SALT LAKE CITY — Utah Gov. Gary Herbert’s announcement that the state will move into its “yellow” risk phase this weekend in the COVID-19 pandemic prompts the question: What does that really mean for Utahns?
The Utah Leads Together 2.0 plan lays out guidelines as the state moves into each risk phase. The yellow, or low-risk phase, goes into effect Saturday for every area of the state except Salt Lake City, West Valley City, Grand County, Summit County and Wasatch County, which all remain in the “orange” or moderate-risk phase. Magna was added to that list Friday evening as Herbert officially issued the executive order.
The relaxed guidelines also don’t apply to high-risk groups, including older adults and those with serious underlying medical conditions. They are asked to continue taking extreme precautions and avoid nonessential travel.
Hispanics and Latinos are also included in the groups considered at high risk, as they account for 37.9% of the state’s cases while encompassing just 14.2% of the population.
“Among all Utahns, 0.56% of Hispanics/Latinos are infected, while the average statewide infection rate is 0.21% based on testing to date. Large-scale field testing, which is in the process of being conducted, will provide a better understanding,” the Utah Public Health and Economic Emergency Commission, tasked with making recommendations in the COVID-19 battle, said in a statement Friday.
Much of what state officials ask Utahns to do in the low-risk phase remains the same — everyone should continue wearing face coverings in public settings where social distancing is difficult, practice strict hygiene and not offer handshakes, according to the plan.
But residents can now travel more freely throughout the state, as nonessential travel is no longer discouraged. Gatherings of up to 50 are also allowed, up from 20 people.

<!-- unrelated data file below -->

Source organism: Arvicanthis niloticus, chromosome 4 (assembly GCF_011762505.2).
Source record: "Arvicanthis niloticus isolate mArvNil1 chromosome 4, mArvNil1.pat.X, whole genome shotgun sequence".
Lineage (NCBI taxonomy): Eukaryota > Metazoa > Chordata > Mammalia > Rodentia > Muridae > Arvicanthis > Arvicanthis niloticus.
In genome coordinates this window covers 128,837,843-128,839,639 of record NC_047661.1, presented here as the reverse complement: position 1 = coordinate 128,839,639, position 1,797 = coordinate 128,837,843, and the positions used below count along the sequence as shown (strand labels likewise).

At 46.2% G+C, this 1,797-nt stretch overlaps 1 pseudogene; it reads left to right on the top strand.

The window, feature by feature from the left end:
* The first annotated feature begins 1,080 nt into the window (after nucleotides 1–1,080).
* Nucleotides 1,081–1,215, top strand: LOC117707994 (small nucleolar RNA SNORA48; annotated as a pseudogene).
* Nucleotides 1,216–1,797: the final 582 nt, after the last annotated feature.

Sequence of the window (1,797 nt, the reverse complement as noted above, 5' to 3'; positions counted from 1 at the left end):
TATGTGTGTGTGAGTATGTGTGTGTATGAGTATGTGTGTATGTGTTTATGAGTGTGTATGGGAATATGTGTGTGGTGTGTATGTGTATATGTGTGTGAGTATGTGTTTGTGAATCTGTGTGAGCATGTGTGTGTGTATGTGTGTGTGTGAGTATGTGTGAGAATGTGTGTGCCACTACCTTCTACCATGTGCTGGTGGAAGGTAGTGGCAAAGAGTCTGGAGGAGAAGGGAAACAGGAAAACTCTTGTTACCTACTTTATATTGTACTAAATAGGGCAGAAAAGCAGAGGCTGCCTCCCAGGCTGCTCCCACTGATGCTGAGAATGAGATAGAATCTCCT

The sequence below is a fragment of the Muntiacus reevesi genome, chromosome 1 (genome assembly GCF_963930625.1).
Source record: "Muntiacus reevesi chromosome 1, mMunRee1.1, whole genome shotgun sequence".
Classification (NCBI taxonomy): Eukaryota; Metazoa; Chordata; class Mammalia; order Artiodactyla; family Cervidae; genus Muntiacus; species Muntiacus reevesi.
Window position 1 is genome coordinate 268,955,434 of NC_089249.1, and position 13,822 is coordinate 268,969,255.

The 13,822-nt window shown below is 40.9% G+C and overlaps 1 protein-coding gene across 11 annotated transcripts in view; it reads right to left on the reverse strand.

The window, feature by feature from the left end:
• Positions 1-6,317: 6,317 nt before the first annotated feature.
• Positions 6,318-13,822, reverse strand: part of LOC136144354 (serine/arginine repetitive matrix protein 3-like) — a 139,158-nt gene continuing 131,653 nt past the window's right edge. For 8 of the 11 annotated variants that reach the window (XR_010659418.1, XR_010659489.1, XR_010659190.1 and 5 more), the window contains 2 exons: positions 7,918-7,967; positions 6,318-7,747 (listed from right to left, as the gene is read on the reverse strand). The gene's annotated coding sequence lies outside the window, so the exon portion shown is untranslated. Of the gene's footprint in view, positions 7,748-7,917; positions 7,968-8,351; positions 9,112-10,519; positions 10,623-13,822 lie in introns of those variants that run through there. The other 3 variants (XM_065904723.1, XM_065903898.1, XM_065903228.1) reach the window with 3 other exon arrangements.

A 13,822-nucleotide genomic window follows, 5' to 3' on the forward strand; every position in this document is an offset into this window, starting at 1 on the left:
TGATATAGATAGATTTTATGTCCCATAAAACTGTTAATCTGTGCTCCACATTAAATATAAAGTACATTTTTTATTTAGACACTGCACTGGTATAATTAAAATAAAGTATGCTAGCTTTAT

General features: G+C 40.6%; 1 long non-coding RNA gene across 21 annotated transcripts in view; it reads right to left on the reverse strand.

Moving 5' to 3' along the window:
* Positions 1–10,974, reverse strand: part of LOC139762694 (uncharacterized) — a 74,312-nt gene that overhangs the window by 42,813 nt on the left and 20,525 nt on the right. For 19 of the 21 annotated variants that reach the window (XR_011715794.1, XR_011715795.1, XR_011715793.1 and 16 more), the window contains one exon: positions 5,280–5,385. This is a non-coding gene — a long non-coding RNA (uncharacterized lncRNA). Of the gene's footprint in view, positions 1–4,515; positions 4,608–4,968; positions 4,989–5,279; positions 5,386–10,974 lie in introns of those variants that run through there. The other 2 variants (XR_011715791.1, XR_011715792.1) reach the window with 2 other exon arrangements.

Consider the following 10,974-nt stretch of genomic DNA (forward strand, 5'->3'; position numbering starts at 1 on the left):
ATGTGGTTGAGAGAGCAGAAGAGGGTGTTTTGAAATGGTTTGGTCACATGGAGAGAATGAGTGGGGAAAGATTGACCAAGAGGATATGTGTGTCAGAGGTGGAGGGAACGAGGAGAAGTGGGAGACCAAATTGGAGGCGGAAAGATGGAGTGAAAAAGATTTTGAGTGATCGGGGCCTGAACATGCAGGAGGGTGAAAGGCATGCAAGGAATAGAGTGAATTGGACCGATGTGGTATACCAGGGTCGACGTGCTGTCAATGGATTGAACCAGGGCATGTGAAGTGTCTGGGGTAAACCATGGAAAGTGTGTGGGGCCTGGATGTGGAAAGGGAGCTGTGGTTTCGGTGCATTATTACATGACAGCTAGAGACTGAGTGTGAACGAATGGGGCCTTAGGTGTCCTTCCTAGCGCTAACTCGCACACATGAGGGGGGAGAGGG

Out-of-state and international travel should stay limited, state officials say, with those returning from trips to high-risk areas defined by the Centers for Disease Control and Prevention urged to quarantine for 14 days.
Team sports will also resume, though spectators must maintain social distance. Swimming pools can open so long as people don’t congregate in large groups.
All businesses that had been closed due to the pandemic can now reopen, except for those in the excluded areas. The plan:
- Encourages employers to allow for “flexible working arrangements” such as rotating shifts and remote work. The phase places less emphasis on the need for remote work.
- Loosens restrictions on in-restaurant dining. Contactless payment and “extreme caution” are no longer urged by the state.
- Asks retail and grocery store managers to “exercise discernment” in creating a safe environment, removing the need for managers to provide frequent reminders about hygiene to staff.
- Allows hotels to resume offering self-serve buffets. Hotel employees are no longer required to wear face coverings, but continued precautions must be taken in shared spaces.
- Removes the recommendation that gyms and fitness centers remain closed. They can safely open, according to the state, with “specific space and cleaning supply guidance.”
- Allows home repair and construction businesses to no longer reduce group interactions.
The low-risk phase does not affect event and entertainment venues, child care, and personal services such as salons, which remain under the same guidelines as they did in the moderate-risk phase.
Entertainment venues must practice strict social distancing, while salons and other personal service businesses remain under strict hygiene orders, with clients and workers wearing face coverings. Child care businesses are required to continue enhanced cleaning and distancing protocols, and to exclude symptomatic children from entering the facilities.
Salt Lake County on Friday evening announced when its public parks and recreation facilities will reopen, with the exception of those in Salt Lake City, West Valley City and Magna.
Playgrounds, dog parks, pickleball courts, skate parks, open fields, paths and trails, as well as their restrooms, will open Monday. Meanwhile, pavilions and athletic fields will open May 23. Some recreation centers will open June 1. Officials hope to open public pools in the county July 1.